About CaFI

Study background

Family Intervention (FI) is a talking therapy for people diagnosed with schizophrenia and other forms of psychosis.

The therapy is recommended by the National Institute for Health & Care Excellence (NICE). However, people of Sub-Saharan African and Caribbean origin are rarely offered talking therapies in NHS psychiatric services.

People in this group who are diagnosed with psychosis, including those who identify as Black British or Mixed heritage, have worse access to mental health care, treatment, and outcomes than White British people in the UK.

CaFI pilot study

A research team led by Professor Dawn Edge at The University of Manchester has pilot-tested a specific FI called Culturally-adapted Family Intervention (CaFI) with Caribbean families.

CaFI was designed together with service users, their families, community members, and health professionals for people from African-Caribbean backgrounds diagnosed with psychosis.

The people who tried CaFI had positive things to say. Service users and their families said it helped them better cope with the illness, and everyone said they would recommend CaFI to others. However, only 26 families tried CaFI in the pilot, meaning the study was too small to know if the therapy really works.

Read more about the results from the pilot study on the NIHR website.

Current CaFI study

The National Institute for Health Research (NIHR) has now funded a larger-scale study to see whether CaFI is effective for Black and Mixed heritage people diagnosed with schizophrenia or psychosis and their families.

We are offering CaFI to 202 families of Caribbean and Sub-Saharan African origin across the north-west, Midlands, south-east and London as part of a randomised controlled trial (RCT). We shall compare their results with 202 families who do not receive CaFI to see if CaFI is at least as good as usual care.

Project aims

The main aim of the CaFI Randomised Control Trial (RCT) is to test CaFI’s effectiveness compared with usual care.

An RCT randomly assigns participants into an experimental group or a control group. In this trial, the experimental group is the intervention we are testing: CaFI therapy. The control group is usual treatment.

The people testing CaFI will be service users of sub-Saharan and Caribbean origin, diagnosed with schizophrenia or other related psychoses (ICD 10 F20-F29) and their families.

We also aim to understand and address the things that make it more or less likely for CaFI to be implemented by services.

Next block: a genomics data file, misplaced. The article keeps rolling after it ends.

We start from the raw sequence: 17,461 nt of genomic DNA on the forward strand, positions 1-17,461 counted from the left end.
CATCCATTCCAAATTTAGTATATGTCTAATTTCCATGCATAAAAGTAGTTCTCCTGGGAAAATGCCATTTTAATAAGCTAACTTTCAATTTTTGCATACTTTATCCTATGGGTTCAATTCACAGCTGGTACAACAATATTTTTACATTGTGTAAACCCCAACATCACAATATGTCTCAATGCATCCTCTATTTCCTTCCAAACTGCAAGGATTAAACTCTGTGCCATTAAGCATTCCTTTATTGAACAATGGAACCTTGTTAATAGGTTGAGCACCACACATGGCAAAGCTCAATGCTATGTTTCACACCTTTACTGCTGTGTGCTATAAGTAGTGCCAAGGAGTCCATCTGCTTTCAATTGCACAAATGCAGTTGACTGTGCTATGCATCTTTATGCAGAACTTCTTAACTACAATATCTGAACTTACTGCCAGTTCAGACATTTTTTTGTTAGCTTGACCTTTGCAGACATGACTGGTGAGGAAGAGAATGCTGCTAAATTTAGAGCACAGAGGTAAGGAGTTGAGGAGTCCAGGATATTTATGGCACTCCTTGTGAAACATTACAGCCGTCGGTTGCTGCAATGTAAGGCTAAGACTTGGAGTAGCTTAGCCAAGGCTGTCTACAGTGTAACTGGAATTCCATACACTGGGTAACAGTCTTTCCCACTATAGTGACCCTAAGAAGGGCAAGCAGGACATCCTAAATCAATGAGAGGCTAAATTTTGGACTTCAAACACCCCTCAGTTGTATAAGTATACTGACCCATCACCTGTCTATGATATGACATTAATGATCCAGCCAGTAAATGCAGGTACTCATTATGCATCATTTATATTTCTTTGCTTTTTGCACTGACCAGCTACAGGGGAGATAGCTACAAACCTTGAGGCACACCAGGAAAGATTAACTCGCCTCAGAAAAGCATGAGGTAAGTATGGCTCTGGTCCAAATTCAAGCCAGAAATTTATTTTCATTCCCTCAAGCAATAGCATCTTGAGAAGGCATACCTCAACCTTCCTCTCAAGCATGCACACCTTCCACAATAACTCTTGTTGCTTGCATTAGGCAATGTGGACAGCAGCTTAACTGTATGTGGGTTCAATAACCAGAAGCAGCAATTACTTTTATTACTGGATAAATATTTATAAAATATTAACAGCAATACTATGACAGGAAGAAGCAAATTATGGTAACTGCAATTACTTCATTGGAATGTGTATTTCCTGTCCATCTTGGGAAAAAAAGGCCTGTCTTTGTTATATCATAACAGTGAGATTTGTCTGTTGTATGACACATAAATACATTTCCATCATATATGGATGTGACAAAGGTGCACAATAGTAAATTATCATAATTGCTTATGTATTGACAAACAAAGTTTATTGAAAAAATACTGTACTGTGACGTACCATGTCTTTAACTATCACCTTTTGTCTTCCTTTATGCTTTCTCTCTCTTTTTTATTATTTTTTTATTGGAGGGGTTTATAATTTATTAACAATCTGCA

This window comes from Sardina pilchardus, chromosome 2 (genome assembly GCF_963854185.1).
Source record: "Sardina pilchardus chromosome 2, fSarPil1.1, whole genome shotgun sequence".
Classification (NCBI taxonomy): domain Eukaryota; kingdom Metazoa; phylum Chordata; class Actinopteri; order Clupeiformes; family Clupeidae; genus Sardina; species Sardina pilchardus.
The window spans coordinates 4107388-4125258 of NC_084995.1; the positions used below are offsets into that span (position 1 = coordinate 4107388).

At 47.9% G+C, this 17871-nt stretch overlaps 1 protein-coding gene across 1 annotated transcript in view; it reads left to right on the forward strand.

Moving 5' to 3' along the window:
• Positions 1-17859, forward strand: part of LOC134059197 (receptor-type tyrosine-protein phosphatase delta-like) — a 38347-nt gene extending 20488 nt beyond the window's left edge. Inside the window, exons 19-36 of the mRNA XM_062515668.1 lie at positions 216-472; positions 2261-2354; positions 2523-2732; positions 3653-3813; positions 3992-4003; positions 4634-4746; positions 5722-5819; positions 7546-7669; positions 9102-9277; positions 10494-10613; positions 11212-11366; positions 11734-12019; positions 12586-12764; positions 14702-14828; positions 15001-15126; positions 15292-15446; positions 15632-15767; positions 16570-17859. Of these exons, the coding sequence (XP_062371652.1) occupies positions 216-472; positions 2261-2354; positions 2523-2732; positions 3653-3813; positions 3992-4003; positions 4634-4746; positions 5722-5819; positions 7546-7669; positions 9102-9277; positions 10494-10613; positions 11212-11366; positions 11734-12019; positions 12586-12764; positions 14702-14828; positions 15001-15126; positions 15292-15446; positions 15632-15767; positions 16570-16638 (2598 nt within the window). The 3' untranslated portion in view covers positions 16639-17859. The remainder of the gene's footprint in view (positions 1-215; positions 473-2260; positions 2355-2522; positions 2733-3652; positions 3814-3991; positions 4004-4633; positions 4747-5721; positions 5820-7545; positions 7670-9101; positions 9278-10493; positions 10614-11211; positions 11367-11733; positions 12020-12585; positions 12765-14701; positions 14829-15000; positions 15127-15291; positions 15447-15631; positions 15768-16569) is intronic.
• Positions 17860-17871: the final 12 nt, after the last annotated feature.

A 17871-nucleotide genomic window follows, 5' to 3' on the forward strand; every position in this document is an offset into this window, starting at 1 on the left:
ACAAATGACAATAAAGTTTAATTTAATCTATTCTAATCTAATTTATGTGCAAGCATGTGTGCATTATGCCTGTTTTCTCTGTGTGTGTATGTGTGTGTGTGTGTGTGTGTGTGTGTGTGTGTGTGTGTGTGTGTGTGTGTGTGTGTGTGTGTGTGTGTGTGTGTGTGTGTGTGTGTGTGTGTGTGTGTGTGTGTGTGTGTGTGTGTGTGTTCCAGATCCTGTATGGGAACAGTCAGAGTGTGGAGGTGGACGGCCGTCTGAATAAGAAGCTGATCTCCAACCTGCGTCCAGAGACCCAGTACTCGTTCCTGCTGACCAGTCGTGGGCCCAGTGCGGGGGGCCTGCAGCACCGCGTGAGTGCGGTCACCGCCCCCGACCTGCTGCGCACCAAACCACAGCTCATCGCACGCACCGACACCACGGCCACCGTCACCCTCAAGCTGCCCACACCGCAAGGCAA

More about the current CaFI study ยป

Timeline and process

See our timeline for what we want to do in the next four and a half years.

The lead organisation, Greater Manchester Mental Health NHS Foundation Trust (GMMH), opened to recruitment on 6 December 2021.

Other sites are also opening to recruit participants in 2021/2022.

In CaFI, service users can take part with a family member or relative. If they do not have a family member or relative, they can choose someone else, such as a friend or care coordinator.

If the service user cannot nominate someone themselves, there are volunteers and peer mentors who they can participate with.

Service users and family units can be referred by clinical teams, or you can get in touch with us directly if you’re interested in taking part in CaFI.

To find out more, please contact our research team.

Email: CaFI@gmmh.nhs.uk

Recruitment (0-24 months)

The study has a 24-month recruitment period. This includes a 12-month pilot phase to ensure we can recruit people from both Sub-Saharan African and Caribbean backgrounds and keep them in the study.

We aim to recruit 404 families in total across all participating sites. Family units will have a 50/50 chance of receiving either CaFI or usual care.

The family units who receive CaFI will get 10 x 1-hour sessions of ‘talking treatment’, delivered by specially trained therapists.

During the study, we will collect information from study participants at the start, and at 6 and 12 months after people agree to take part.

Follow-up (24-36 months)

We have 12 months to follow up with people who take part to see how they get on.

During this period, researchers will complete interviews and questionnaires to the remainder of study assessments with families.

Close-out (36-42 months)

Once all follow-up assessments have been completed, the information we have collected will be carefully studied to help us write a report on what we found from the study.

We will use different methods to share what we found with service users and their families, members of the public, health professionals, policymakers, and academics.